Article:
Figure 2b displays Raman spectra of heated liquid samples differing varying fractions of dimethyltin dichloride and high methyltin trichloride content. These spectra were normalized to the intensity of the 548 cm–1 peak with the known fraction of dimethyltin dichloride correlated to the normalized intensity of the peak at 524 cm–1.

These results were then utilized in the construction of a calibration curve for methyltin chloride mixtures with more than 80% methyltin trichloride (Figure 3). On-line Raman analysis of a process sample which was completed using this calibration data correlated well with the results from at-line GC analysis.

Standard deviations of the band ratios from the prepared samples and the process sample fell in the range 0.02-0.04, while uncertainty in the fraction of methyltin trichloride was found to be around 1%.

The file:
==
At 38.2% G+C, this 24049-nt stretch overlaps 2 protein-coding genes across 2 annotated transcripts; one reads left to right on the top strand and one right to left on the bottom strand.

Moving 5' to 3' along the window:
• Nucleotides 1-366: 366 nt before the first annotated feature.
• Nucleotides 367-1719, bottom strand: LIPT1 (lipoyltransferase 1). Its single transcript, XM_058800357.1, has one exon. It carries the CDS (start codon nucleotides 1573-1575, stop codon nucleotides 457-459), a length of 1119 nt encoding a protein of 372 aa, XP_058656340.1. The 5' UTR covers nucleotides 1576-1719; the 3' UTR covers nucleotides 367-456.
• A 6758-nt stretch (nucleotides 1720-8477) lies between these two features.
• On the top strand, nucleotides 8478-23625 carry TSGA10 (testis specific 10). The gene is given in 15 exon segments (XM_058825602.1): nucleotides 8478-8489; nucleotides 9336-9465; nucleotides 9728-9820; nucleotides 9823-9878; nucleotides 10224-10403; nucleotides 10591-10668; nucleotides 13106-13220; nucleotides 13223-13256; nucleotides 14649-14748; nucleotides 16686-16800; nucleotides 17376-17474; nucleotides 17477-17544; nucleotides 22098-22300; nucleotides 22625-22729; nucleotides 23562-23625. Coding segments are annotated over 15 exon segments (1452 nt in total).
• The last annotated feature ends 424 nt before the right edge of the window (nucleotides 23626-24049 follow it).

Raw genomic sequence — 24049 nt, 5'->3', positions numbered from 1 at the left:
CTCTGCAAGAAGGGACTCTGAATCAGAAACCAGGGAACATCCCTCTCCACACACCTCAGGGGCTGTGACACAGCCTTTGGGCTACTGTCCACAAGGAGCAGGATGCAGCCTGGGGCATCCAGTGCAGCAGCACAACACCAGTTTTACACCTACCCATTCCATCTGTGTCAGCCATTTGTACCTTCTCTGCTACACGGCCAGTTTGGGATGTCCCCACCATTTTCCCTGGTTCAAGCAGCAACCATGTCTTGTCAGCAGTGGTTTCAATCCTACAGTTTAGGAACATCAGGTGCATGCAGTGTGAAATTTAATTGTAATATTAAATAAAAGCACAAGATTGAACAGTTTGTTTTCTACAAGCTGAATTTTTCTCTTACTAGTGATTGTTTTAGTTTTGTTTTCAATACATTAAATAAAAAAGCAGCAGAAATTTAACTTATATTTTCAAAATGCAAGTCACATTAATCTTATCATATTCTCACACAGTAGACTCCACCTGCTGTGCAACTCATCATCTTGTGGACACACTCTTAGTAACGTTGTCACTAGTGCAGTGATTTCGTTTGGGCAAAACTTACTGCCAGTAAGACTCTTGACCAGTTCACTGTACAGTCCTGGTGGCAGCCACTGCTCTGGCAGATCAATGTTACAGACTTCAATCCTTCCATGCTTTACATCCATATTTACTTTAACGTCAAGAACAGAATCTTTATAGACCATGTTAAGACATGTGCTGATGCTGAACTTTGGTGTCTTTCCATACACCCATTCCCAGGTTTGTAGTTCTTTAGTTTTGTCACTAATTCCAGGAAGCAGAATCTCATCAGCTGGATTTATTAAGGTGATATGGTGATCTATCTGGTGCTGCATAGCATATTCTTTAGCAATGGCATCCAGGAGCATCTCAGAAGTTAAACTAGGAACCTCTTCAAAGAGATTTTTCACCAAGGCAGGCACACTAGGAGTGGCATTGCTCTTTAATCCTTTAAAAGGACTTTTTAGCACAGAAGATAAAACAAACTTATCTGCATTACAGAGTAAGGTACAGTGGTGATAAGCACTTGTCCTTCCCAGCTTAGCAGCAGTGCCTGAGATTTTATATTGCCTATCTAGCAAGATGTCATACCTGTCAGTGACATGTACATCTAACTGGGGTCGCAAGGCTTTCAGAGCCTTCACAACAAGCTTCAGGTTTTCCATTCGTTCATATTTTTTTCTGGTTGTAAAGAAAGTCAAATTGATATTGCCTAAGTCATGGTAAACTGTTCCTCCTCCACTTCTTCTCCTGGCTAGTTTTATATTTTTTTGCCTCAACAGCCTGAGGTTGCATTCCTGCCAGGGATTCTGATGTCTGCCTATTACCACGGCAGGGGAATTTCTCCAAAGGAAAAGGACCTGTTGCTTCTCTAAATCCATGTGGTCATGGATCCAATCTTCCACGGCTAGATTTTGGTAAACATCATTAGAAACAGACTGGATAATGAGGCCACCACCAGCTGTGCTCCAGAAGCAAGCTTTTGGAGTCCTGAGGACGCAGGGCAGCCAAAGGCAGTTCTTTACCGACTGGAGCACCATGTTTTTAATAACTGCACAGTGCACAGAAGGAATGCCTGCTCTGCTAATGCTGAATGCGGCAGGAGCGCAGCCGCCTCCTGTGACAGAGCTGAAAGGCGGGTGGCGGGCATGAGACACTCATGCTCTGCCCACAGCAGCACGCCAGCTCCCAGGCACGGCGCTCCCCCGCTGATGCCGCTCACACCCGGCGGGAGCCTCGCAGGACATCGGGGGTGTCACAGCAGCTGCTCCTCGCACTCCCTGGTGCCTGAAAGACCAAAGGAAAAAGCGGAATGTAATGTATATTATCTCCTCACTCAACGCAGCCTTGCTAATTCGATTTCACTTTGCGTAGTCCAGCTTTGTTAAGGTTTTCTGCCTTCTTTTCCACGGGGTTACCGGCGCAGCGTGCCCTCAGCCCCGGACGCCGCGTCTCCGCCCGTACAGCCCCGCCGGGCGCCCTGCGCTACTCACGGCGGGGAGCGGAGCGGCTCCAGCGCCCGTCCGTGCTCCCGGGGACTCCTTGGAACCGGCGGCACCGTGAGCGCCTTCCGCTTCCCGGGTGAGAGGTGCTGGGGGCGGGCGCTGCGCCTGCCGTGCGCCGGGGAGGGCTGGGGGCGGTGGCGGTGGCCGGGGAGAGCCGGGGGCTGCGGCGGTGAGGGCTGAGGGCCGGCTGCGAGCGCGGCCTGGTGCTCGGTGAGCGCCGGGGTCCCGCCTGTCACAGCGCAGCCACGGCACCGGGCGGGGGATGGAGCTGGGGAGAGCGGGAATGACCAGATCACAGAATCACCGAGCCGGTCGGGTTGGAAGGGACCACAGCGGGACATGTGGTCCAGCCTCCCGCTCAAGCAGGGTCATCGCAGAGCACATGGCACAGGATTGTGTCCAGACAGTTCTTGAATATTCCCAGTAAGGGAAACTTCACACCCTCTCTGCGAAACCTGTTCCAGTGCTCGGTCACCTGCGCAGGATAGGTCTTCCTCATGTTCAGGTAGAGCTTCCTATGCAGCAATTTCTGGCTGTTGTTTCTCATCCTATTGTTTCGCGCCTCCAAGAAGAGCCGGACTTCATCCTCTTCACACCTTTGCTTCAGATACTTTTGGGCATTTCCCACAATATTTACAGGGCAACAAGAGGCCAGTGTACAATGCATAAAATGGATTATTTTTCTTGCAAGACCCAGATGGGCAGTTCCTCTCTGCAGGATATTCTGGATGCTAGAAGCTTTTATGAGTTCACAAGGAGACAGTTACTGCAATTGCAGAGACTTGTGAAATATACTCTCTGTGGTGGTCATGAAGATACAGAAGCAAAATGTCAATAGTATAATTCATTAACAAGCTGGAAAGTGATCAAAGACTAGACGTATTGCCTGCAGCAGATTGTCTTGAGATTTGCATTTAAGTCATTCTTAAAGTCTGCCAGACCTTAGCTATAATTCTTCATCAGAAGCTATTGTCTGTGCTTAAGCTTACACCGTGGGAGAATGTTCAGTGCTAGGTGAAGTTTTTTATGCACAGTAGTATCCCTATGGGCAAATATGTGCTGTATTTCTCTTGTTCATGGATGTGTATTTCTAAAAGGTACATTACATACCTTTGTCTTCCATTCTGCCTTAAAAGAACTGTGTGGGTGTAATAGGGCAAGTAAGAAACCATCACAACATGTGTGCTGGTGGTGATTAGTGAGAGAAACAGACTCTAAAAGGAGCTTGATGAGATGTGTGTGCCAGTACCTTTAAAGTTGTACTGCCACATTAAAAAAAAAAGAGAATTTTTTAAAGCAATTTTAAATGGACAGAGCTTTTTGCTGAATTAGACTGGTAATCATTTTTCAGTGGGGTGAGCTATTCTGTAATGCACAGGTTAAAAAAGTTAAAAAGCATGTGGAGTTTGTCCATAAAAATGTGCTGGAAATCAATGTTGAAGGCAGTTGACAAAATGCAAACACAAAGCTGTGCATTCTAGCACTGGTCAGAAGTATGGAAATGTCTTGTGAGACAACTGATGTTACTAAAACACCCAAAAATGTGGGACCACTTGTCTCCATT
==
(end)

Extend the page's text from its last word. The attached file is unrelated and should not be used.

Calibration curve for methyltin trichloride.

Figure 3. Calibration curve for methyltin trichloride. Image Credit: Kaiser Optical Systems, Inc.

Conclusion

In-line Raman spectroscopy has the potential to considerably streamline QA/ QC of methyltin chloride production. While GC necessitates the use grab samples obtained from the process stream and then analyzed off-line (resulting in significant time delays), Raman spectroscopy can obtain data in real time from within the process line, with no reduction in data quality.

Raman eliminates the problematic sampling procedure necessary for GC analysis while enabling remote operation. Raman also affords users better safety than GC, along with protection of the product from contamination. Not only that, but it can accomplish this while offering real-time process control that would be unworkable using at-line GC.

References

  1. Lee, D.; and Chabot, P. “Raman Spectroscopy of Methyltins.” Journal of Process Analytical Chemistry, Vol. 6, No. 1, 2001, 31.

This information has been sourced, reviewed and adapted from materials provided by Kaiser Optical Systems, Inc..

For more information on this source, please visit Kaiser Optical Systems, Inc..